In the House race the Anti-federalists claimed Madison was opposed to any change in the Constitution, and he worried that the voters would be persuaded. Thus, Labunski writes, he offered what amounted to a campaign pledge to sponsor the amendments that would constitute a bill of rights. He also appeared all over the district to make this pledge known. As Labunski notes, some have regarded Madison's promise as a campaign necessity only; in an earlier letter to Thomas Jefferson he was less than enthusiastic about a bill of rights. I have favored it because it might be of use, and if properly executed could not be of disservice. Later he moved to a more favorable position, and in letters during the campaign he endorsed amendments to guarantee religious liberty, which he had long favored, and other freedoms. However, Madison appears to have played with the truth in one letter, when he said that at the Constitutional Convention he had supported several of the very amendments, since recommended by [Virginia] and other states. As Labunski remarks, This statement seems disingenuous.
To make a long story short, the results of the voting on that cold, snowy February 2, 1789, were Madison 1,308 and Monroe 972. Madison's vigorous campaign paid off with 57 percent of the vote. The turnout was 44 percent.
Keeps His Word
Madison kept his word and introduced the amendments during the congressional session. Labunski believes that by then Madison had become a sincere champion of a bill of rights. Others are not so sure. (It should be noted that the Anti-federalists' sincerity has also been questioned; specifically, did they campaign for a bill of rights to obscure their more fundamental objections to the nationalist Constitution? Maybe: after the amendments were adopted, some Anti-federalists denied their importance.) Nevertheless, Madison overcame obstacles and shepherded through the House a series of amendments. These were then modified in the Senate. (Revealingly, the one amendment Madison apparently really wanted — a prohibition on state violation of freedom of speech, press, and religion and the right to a jury trial — was removed by the senators, who were agents of the state legislatures.) Eventually the ten amendments we know as the Bill of Rights were ratified by the states.
The reason for this roundabout and admittedly incomplete story is that Madison made a revealing statement during the debate on what would become the Tenth Amendment to the Constitution. As introduced (and as eventually approved), it read, The powers not delegated to the United States by the Constitution, nor prohibited by it to the states, are reserved to the states respectively, or to the people.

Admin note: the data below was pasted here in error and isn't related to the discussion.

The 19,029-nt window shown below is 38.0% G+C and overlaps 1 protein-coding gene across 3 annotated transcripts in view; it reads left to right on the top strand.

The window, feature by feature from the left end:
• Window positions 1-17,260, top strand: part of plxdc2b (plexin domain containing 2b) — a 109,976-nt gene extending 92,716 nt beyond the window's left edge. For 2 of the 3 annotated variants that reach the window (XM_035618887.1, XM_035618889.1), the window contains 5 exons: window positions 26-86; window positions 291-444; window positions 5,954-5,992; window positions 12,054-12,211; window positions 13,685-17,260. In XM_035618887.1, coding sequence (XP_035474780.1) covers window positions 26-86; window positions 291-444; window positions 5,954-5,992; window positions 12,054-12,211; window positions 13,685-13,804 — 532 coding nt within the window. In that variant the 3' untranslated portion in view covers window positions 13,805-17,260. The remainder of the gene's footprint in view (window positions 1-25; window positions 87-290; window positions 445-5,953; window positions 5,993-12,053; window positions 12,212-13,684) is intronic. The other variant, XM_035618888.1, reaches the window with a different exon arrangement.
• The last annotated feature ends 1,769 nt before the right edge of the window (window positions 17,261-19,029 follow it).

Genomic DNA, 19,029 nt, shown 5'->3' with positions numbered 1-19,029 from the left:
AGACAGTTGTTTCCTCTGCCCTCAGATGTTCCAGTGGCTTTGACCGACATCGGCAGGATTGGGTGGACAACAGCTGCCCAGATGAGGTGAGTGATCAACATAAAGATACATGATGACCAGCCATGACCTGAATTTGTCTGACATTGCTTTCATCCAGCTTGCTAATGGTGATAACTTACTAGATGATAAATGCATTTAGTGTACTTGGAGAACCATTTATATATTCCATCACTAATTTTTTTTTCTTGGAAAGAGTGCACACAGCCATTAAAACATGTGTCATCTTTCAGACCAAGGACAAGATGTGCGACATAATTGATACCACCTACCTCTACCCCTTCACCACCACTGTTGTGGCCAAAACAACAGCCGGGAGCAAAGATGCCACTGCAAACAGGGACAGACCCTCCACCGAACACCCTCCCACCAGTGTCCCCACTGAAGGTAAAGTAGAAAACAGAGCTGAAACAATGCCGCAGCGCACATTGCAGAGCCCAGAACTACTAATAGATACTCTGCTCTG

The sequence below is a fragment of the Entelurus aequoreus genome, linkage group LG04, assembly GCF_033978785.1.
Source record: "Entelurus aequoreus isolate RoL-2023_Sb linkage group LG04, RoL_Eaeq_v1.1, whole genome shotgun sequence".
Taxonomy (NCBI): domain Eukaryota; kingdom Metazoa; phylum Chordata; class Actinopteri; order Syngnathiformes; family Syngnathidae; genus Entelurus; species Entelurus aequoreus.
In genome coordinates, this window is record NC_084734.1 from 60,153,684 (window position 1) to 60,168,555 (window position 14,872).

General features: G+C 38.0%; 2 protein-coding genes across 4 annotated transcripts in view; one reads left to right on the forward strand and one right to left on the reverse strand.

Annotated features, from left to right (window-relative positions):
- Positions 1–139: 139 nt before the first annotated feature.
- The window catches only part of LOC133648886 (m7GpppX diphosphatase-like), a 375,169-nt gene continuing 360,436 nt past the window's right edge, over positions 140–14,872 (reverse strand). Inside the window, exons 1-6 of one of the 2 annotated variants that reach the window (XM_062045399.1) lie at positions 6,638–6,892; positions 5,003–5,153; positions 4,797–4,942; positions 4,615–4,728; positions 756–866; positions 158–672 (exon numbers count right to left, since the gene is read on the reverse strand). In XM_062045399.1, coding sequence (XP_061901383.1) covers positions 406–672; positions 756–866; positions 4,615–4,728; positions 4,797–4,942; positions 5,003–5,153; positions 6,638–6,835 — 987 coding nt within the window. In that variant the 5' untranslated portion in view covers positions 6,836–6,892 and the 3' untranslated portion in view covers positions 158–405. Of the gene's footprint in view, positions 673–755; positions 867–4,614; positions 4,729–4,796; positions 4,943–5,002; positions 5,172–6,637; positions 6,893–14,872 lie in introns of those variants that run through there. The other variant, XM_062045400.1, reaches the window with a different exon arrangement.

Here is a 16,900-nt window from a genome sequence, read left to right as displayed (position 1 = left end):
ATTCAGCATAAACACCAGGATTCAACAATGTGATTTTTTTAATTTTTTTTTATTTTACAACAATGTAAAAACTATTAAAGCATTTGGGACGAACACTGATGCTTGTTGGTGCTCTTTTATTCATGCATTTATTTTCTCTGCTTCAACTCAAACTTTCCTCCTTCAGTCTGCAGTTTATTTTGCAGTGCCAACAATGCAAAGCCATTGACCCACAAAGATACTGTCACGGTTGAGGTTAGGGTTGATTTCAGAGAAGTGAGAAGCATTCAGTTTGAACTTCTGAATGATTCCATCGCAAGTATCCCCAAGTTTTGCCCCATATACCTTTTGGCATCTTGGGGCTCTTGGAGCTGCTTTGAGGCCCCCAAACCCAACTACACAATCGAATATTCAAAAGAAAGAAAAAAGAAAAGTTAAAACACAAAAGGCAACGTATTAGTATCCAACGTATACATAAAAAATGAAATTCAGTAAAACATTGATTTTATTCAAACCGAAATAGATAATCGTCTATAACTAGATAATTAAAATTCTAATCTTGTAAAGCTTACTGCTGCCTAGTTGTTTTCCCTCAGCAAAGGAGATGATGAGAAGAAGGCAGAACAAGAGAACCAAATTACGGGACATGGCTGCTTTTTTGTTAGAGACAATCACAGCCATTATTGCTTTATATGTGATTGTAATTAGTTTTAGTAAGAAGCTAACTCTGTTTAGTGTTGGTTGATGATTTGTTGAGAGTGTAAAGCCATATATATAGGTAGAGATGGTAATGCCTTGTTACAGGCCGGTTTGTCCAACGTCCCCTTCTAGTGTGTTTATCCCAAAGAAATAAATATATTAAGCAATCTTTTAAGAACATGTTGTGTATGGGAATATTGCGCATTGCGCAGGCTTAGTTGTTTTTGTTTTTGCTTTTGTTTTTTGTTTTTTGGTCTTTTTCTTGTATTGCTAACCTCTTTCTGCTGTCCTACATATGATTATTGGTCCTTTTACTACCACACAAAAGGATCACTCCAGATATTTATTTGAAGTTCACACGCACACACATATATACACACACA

Thomas Tudor Tucker of South Carolina rose to add one word to this amendment: expressly. It thus would read: The powers not expressly delegated to the United States by the Constitution, nor prohibited by it to the states, are reserved to the states respectively, or to the people.
Madison opposed the addition: [I]t was impossible to confine a government to the exercise of express powers; there must necessarily be admitted powers by implication, unless the constitution descended to recount every minutiae (SR's emphasis).
As Labunski notes, the change would have been dramatic: The Tucker amendment would have greatly diminished congressional authority under the 'necessary and proper' clause, which had granted Congress substantial discretion to carry out responsibilities assigned by the Constitution.
At least it would have created tension within the document. The necessary and proper clause was a source of great concern to Anti-federalists. The Anti-federalist known as Brutus wrote, No terms can be more indefinite than these, and it is obvious, that the legislature alone must be the judge what laws are proper and necessary for the purpose.
Tucker's amendment failed twice, first in the committee of the whole and then in the full House, by a vote of 32-17.
Few and Defined?
This incident raises interesting questions. In light of Madison's plea that there must necessarily be admitted powers by implication, what are we to make of his famous line in Federalist 45 that The powers delegated by the proposed Constitution to the Federal Government, are few and defined? When strict constructionists appeal to original meaning or intent, which meaning or intent have they in mind? And which counts more: what was said during deliberations over the text or what was said in newspaper articles designed to win public support for the Constitution? Is Madison a reliable ally to be cited with confidence?
Moreover, when the Constitution says Congress has the power To make all laws which shall be necessary and proper for carrying into execution the foregoing powers, and all other powers vested by this Constitution in the government of the United States, or in any department or officer thereof, where is the bright line that limits the scope of the national government? Why is it wrong on its face for the courts to defer to the Congress on what is necessary and proper?
Most important, how is something as malleable as language to protect our freedom from those who would read the phrases broadly? Such people, after all, are most likely to be attracted to government.
As Madison himself warned, parchment barriers inspire little confidence. For the sake of freedom there is no substitute for getting right the constitution within. And for that, there is no substitute for self-education and an articulate passion for liberty.